>I’ve been reading this book for the last few weeks. Pretty interesting stuff…but basically, it’s what you’d think. If yoga is about being present, being in the moment…then the yoga of eating is about being present when one is eating.

http://rcm.amazon.com/e/cm?t=whasea-20&o=1&p=8&l=bpl&asins=0967089727&fc1=000000&IS2=1&lt1=_blank&m=amazon&lc1=0000FF&bc1=000000&bg1=FFFFFF&f=ifrI read a line last night and thought that I would share it here because it is one of those truths that I want to remind myself of…”…even the most thorough change happens one choice at a time.” What that is getting to, for me, is that the choices we make add up. So if we are constantly choosing to put off our weight loss efforts, then we will never lose the weight we want to lose. If we choose, most of the time, to put our health first, then we will achieve our weight loss goals.

Something else that struck me…the notion about eating when your attention is elsewhere and the idea that one is eating what one’s attention is on. So, Eisenstein writes, “In a sense, if your attention is elsewhere when you eat, you are not eating the food at all. The Vietnamese Buddhist monk Thich Nhat Hanh tells a story of a friend wolfing down tangerines while talking animatedly about something he was angry about, and points out that at that moment, he wasn’t really eating the tangerines at all, he was eating the anger. So…
– If you watch TV while you eat, you are eating the TV program.
-If you read while you eat, you are eting the words.
-If you eat when angry, you are eating the anger.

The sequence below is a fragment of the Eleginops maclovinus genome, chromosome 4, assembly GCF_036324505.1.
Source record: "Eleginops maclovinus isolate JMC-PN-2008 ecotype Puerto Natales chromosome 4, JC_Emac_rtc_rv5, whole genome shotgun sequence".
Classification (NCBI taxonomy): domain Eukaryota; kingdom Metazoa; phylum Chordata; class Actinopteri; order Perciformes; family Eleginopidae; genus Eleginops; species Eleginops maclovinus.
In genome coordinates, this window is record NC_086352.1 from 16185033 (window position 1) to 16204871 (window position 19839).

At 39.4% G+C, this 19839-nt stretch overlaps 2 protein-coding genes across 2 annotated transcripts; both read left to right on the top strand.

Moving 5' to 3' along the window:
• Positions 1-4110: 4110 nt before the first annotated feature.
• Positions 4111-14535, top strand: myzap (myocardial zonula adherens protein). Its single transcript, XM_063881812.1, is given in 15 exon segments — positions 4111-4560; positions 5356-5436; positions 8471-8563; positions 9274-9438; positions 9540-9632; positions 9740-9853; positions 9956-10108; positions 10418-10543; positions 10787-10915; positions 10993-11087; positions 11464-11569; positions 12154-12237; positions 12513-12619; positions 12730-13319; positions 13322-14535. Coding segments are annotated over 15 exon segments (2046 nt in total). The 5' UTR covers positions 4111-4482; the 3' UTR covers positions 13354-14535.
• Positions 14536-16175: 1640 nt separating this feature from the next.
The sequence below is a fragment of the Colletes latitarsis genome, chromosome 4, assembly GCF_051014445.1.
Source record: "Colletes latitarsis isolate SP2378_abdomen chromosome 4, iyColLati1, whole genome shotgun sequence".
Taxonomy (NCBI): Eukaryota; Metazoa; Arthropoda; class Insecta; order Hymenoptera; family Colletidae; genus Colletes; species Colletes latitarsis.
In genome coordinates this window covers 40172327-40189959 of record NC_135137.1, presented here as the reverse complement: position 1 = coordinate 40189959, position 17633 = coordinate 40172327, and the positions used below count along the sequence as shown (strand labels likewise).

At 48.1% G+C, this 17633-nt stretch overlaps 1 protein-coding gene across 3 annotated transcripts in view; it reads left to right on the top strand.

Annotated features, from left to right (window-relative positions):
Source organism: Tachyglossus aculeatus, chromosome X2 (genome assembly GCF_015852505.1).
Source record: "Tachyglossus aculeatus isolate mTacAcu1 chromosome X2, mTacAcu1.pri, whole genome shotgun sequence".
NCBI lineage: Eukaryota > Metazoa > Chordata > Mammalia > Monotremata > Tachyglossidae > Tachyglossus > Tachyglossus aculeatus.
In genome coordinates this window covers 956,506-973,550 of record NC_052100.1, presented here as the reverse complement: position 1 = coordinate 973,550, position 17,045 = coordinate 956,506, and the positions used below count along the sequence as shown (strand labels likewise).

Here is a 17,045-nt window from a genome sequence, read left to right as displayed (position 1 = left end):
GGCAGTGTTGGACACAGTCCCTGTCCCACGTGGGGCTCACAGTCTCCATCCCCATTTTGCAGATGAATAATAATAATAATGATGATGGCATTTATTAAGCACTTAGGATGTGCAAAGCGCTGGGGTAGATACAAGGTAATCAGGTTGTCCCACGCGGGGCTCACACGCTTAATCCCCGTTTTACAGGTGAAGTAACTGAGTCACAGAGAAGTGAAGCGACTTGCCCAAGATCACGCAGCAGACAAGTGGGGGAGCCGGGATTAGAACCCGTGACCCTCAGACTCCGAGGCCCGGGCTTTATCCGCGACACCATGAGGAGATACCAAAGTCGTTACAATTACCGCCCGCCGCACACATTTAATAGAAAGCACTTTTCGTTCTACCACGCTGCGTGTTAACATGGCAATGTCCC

-If you eat while absorbed by the scenery, you are eating the scenery.
-If you talk a lot while you eat, you are eating your conversation.

This is to say that eating is a special time, even a sacred time, in which a person is in an especially absorptive state. While eating, the body is keyed to take in energy from the world. One is eating the entire experience of the meal, not just the physical food. The ambiance and emotional environment contribute to this experience, to the extent that they influence one’s own state of mind.”

In my experience, that is so true. Maybe that’s why one of my favorite things to do is to go out to a nice dinner with good company…because it’s not just the food, but the experience…the atmosphere, the sounds, the scenery, the table, the plate of food, and the company.

So…a pause, perhaps, is in order when I eat…sitting at a dining room table instead of in front of the TV…sitting and having breakfast and/or lunch without working on my laptop at the same time…or even, just a pause before eating, a blessing and gratitude for the nourishment and, at least, a few mindful bites…

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